Joy Braun, Jeremy Braun, and Sheriff Pat Garrett. Photo: Chas Hundley//Banks Post
HILLSBORO - "The valley of the shadow of death is very small, very narrow, and you have to go through it alone," said Corporal Jeremy Braun of the Washington County Sheriff’s Office.
After being shot at close range with a shotgun on August 8, 2019 in a wooded area near a Hagg Lake-area home, Braun walked through that valley many times, he said.
Braun spoke about his experience during his first public remarks since his close brush with death at a press conference held in Hillsboro on Thursday, February 6.
Braun and another officer, deputy Chris Iverson, were both shot in a gunfight after reports came in of a theft of firearms from a home near Hagg Lake. Officers with multiple agencies and the interagency Washington County Tactical Negotiation Team — commonly known as a SWAT team — entered a wooded area to search for the suspect when Iverson and Braun were allegedly shot by Dante James Halling, 55 years old at the time of the shooting.
Halling was struck by gunfire, and, after a hospital stay, booked into jail on a slew of charges in relation to the shooting and unrelated parole and probation violations in connection to a previous attempted assault charge.
As members of TNT searched the suspect’s last known location in a wooded area, the suspect opened fire on them, striking Iverson and Braun. Multiple TNT members returned fire, injuring Halling, who surrendered.
While Iverson was able to return to work, Braun would remain in the hospital before being discharged with a long road to recovery ahead of him.
Joined by his wife of 16 years, Joy Braun, and Washington County Sheriff Pat Garret, Braun discussed his recovery and the events that surrounded the August 8 shooting.
Citing a pending court case, some information about the shooting itself could not be disclosed.
Braun’s remarks began with a prepared statement and then evolved into a question and answer session with Jeremy and Joy Braun, Sheriff Pat Garrett and local TV and newspaper publications. At times emotional, Braun displayed a quick wit, speaking with a sense of humor about all that had occurred, while acknowledging his traumatic experience throughout the roughly thirty minute event.
“If I were to be so bold as to take my shirt off — which is not going to happen — you could see four pellets on my shoulder here,” he joked while discussing how many pellets had entered his body.
Braun said that if he had to sum up the experience, one word would best describe all that had happened.
Overwhelming support from his wife, community, hospital staff, and workplace during his ongoing recovery, and from the businesses that helped his family and more since August 8. This was said while expressing gratitude for this and a longer list of those who were there for him and his family.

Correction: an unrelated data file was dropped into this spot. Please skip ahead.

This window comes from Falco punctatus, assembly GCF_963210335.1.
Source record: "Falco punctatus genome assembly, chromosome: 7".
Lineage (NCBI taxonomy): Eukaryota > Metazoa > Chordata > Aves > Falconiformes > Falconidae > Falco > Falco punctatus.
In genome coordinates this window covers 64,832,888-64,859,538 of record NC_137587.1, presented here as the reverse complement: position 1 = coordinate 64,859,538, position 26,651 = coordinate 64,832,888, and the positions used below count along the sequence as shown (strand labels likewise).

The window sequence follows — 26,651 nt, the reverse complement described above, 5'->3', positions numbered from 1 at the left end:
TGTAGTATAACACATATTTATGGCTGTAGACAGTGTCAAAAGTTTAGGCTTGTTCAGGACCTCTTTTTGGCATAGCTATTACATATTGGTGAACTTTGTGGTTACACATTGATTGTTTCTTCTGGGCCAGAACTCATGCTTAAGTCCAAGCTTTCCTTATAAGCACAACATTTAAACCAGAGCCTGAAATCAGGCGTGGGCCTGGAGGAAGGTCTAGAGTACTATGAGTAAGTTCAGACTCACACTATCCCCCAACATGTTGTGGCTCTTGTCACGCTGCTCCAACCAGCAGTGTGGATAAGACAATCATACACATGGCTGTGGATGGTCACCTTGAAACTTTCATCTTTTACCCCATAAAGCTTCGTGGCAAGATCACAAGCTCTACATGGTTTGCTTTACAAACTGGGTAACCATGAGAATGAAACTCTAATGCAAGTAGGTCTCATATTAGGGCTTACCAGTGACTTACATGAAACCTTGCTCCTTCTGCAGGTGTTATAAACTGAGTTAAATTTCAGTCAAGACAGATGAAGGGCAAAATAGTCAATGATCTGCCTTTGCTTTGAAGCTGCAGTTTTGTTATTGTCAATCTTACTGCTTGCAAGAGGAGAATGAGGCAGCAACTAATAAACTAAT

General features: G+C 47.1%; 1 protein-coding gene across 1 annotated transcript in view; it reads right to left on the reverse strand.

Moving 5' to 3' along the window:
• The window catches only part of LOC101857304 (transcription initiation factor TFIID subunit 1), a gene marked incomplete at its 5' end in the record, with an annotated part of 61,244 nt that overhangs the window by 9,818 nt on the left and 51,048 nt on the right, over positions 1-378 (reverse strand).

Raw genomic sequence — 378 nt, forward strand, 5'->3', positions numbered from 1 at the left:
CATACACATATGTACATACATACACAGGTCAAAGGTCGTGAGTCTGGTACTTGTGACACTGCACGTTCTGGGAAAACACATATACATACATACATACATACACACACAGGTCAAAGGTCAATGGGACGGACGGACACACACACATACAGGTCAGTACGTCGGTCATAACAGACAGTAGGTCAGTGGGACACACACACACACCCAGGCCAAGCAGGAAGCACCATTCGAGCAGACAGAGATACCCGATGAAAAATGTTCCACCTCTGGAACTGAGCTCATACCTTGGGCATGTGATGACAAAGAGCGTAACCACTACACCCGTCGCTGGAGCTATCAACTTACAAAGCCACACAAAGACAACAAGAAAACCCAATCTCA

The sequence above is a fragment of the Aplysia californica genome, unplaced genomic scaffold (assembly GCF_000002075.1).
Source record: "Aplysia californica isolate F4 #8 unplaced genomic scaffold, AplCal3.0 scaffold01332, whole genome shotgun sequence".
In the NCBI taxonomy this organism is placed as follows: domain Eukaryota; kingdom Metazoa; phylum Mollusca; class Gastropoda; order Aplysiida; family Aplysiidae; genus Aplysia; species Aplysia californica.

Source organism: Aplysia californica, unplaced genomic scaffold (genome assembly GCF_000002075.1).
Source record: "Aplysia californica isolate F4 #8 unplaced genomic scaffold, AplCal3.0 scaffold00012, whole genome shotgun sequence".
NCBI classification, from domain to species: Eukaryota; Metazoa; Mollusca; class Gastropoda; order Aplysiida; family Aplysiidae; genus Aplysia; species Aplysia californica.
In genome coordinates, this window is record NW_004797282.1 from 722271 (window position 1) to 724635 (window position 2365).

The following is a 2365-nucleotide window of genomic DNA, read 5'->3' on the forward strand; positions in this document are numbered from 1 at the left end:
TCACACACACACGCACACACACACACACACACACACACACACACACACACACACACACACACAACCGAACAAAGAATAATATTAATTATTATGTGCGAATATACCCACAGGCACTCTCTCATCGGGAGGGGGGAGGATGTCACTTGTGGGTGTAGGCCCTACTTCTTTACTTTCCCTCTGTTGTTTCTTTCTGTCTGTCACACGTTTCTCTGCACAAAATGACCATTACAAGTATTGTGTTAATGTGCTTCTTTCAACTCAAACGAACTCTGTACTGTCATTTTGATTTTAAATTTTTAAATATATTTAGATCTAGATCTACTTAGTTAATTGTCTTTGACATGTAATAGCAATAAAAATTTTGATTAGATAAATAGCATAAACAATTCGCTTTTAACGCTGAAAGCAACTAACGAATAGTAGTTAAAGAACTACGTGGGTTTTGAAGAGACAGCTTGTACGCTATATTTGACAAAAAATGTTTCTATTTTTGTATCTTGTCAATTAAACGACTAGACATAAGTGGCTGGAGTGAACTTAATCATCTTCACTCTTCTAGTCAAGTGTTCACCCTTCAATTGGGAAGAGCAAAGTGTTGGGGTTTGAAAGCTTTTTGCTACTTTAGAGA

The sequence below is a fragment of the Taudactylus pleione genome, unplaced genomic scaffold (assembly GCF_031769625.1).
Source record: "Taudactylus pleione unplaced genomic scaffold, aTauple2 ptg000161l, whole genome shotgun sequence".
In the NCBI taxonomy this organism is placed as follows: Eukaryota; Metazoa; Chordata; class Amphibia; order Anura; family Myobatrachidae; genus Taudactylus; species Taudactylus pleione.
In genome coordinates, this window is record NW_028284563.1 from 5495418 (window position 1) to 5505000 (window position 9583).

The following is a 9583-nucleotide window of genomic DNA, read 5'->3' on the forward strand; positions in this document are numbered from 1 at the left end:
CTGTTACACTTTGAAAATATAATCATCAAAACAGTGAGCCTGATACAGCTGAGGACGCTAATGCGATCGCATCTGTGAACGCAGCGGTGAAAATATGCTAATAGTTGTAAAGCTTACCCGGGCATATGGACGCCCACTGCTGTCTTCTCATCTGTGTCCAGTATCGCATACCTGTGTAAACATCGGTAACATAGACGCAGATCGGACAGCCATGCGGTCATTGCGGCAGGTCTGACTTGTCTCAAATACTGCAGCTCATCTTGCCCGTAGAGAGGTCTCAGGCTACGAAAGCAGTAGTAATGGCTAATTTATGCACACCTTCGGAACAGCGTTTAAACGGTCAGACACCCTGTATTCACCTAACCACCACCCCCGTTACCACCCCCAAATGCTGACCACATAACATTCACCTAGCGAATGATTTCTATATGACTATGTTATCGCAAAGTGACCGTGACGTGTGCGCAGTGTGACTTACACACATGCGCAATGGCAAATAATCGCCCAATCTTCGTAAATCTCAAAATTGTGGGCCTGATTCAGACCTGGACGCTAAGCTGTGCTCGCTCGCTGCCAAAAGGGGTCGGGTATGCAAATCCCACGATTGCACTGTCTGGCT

“I was shot at pretty close range with a shotgun. There was several shots, with birdshot, so I’m still retrieving birdshot from my body,” Braun said.
More than 150 shotgun pellets entered Braun’s body after he was shot in the neck and left arm, with his carotid artery and jugular veins both punctured. His left vocal cord was paralyzed, and Braun had to relearn to talk after the shooting.
He says that some of the pellets that entered his body will remain with him forever.
About 25 pellets have been removed from his body in one fashion or another.
150 birdshot pellets, similar to the ones that Corporal Braun was struck with. Photo: Chas Hundley
Braun says that he kissed his kids in the road on the way to work the morning of August 8 — a daily tradition — and didn’t make it home that day. “We’ve always lived life with the understanding that I may not make it back home. I just didn’t understand how crappy that would be,” Braun said.
Taken after the shooting to OHSU by Lifeflight, Braun credits the helicopter pilot as a hero, saying that weather conditions grounded the pilot shortly after he was transported to the hospital.
Back at home, the Braun’s were in the process of building a new home. Living in a trailer with their three children — ages 11,12, and 13 — wIthout cell or internet access, Joy Braun heard secondhand that there had been an officer-involved shooting from Jeremy Braun’s parents.
A call confirmed the fact that Braun was involved, but at the time, Joy Braun says she didn’t know how serious things were yet.
An officer came and picked Joy Braun up from their property
“You just drive,” Joy Braun told the officer. “I know every hospital. I have mapped this out a thousand times in my head, which is the quickest way to each hospital depending on the severity of the injury.
Once she arrived at the hospital, Joy Braun said, it was “like an ocean of blue.”
At the 2019 homecoming football game, the Banks Braves honored Jeremy Braun. “I had no idea what they had planned,” said Jeremy Braun when asked about the event.
“I grew up in Banks, it’s a great community to have grown up in,” he said.
He says that his actions on August 8 don’t feel heroic to him, but rather that he was just doing his job. It’s an assessment not necessarily shared by his boss, Sheriff Pat Garrett.
“I think Jeremy is a hero for what he did in August and in every single day since then,” Garrett said, while underlining his support of the emotions that Jeremy Braun felt about the incident.
Braun credits many for saving his life, from the first responders that treated him, the pilot that flew him to the hospital, the doctors and nurses that kept him alive through his severe injuries, and his wife, family and community.
He’s thankful to be alive, and says he will be back serving Washington County, hopefully this year.
“There’s a couple of guardian angels out there with birdshot in their wings.”